Expected late 2017, the 6 Series GT will use the same platform and engines as the 5 Series
11 November 2016

The BMW 6 Series GT will arrive late next year as a replacement for the BMW 5 Series GT.

Spotted undergoing durability testing in prototype form, the model is set to mix a new name with more individual styling in a move aimed at distancing it from the 5 Series saloon and Touring.

Sources at BMW’s headquarters in Munich suggest it will adopt the name 6 Series GT and indirectly replace the slow-selling 6 Series Gran Coupe when it goes on sale in 2018. The move suggests it will also adopt higher positioning and pricing.

2017 BMW 5 Series revealed

Although heavy camouflage covers much of the car, a similar front end to that of the 5 Series is visible, while rear-end styling revisions are also apparent. The tail-lights, while mounted higher, also look to have a near identical design to those on the 5 Series.

As with the 5 Series saloon, the 6 Series GT will be based on a new platform, dubbed OKL, which also underpins the new 7 Series. The OKL architecture allowed BMW to shed 100kg from the kerb weight of the 5 Series saloon. If the same weight saving can be applied to the 6 Series GT, the new car should weigh significantly less than the 1990kg of the current 5 Series GT in entry-level 520d form.

Engine options will mirror those of the 5 Series range and at launch will include variants of BMW’s four-cylinder petrol and diesel engines. Joining the range later on will be 3.0-litre six-cylinder petrol and diesel models, while a plug-in hybrid version, which will mate a 2.0-litre four-cylinder petrol engine with an electric motor, will appear further down the line.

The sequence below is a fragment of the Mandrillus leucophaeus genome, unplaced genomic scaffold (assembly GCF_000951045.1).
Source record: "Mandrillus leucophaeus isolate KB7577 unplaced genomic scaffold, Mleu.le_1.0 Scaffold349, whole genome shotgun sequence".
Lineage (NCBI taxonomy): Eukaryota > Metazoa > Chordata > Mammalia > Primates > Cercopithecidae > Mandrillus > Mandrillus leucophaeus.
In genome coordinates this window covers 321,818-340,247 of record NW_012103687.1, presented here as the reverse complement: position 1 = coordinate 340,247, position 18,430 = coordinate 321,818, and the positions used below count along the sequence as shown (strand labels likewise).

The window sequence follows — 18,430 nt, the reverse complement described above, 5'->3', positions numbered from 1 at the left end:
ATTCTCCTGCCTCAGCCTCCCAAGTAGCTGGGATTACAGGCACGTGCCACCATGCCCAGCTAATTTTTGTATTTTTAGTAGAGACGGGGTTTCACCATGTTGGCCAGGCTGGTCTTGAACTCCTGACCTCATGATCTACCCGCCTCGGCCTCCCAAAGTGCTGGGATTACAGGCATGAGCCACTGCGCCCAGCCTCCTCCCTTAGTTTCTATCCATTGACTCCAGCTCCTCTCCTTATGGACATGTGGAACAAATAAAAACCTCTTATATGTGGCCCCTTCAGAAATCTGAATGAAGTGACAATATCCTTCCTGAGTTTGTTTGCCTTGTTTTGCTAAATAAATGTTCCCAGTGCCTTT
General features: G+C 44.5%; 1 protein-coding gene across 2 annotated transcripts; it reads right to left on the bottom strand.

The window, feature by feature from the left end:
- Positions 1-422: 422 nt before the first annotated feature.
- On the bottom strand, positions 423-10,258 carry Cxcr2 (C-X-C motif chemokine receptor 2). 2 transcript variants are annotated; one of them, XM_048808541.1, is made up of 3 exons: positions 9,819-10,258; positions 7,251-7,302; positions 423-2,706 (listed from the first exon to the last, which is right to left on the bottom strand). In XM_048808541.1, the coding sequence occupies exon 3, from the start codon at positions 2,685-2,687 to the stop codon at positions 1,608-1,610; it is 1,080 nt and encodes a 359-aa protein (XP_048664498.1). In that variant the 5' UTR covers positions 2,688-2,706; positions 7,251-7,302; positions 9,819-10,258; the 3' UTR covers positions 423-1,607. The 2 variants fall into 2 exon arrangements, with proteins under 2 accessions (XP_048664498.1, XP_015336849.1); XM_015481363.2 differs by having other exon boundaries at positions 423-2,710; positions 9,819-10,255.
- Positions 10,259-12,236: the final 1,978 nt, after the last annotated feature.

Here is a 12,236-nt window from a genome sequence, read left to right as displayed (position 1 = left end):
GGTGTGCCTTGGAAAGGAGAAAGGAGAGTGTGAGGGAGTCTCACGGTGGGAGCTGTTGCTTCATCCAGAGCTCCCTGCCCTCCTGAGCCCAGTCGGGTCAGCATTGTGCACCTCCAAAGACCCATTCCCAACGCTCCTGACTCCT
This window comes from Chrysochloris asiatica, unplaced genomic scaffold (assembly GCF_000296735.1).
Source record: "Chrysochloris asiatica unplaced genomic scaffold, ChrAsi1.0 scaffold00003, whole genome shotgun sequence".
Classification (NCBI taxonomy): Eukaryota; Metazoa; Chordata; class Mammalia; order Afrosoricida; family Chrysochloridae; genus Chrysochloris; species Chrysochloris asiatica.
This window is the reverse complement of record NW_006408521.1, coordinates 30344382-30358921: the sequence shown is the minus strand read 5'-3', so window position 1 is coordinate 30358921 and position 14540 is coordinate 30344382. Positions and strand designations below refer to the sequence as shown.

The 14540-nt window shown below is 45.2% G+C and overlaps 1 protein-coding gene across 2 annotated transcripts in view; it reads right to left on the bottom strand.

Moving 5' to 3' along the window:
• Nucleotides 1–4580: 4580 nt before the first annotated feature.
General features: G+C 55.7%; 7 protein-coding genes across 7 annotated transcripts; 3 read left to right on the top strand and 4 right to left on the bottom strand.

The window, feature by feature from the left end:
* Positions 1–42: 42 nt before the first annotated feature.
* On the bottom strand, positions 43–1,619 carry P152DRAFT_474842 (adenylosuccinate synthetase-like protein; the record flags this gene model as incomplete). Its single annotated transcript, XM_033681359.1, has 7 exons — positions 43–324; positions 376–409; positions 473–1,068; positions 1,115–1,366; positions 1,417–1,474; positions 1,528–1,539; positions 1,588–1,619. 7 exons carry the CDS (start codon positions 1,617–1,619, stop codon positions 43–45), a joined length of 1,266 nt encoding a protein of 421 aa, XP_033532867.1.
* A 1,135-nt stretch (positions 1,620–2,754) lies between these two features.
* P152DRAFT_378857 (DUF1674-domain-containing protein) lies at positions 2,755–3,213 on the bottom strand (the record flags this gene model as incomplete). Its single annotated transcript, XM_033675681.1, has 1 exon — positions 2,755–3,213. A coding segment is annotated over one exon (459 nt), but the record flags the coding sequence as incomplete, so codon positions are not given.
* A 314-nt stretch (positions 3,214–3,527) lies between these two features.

The current 5 Series GT remains a niche choice for buyers in the UK, with BMW selling just 865 units here in 2015, compared to 4947 5 Series Touring models and 15,616 5 Series saloons. Prices for the current GT start at £38,045, but a push upmarket could see a starting price of more than £40,000 for the 6 Series GT.

Darren Moss and Sam Sheehan

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Comments
13

26 November 2015
The monster is back...
RIP BMW.

12 February 2016
david RS wrote:

The monster is back...
RIP BMW.

...too right, thought they'd have learned from the last one. Still, it makes a Bentaygaudi look slightly less bad.

13 February 2016
The 3- and 5-series GT has to be the most unattractive vehicles on BMW's line up by far and probably the most awkwardly designed cars in the industry. It looks like this new generation adopted some visual cues from the X4 and X6, which oddly enough looks more sporty and attractive than the current 5-series GT.
BMW should stick to their Gran Coupe variants of the 4- and 6-series, probably their only successful 4-door coupe transformations.

If you want a more practical 5-series BMW already has some models for you: the 5-series Touring or an X5. If you must, there's also the X4 and X6.

12 October 2016
ahaus wrote:

If you want a more practical 5-series BMW already has some models for you: the 5-series Touring or an X5.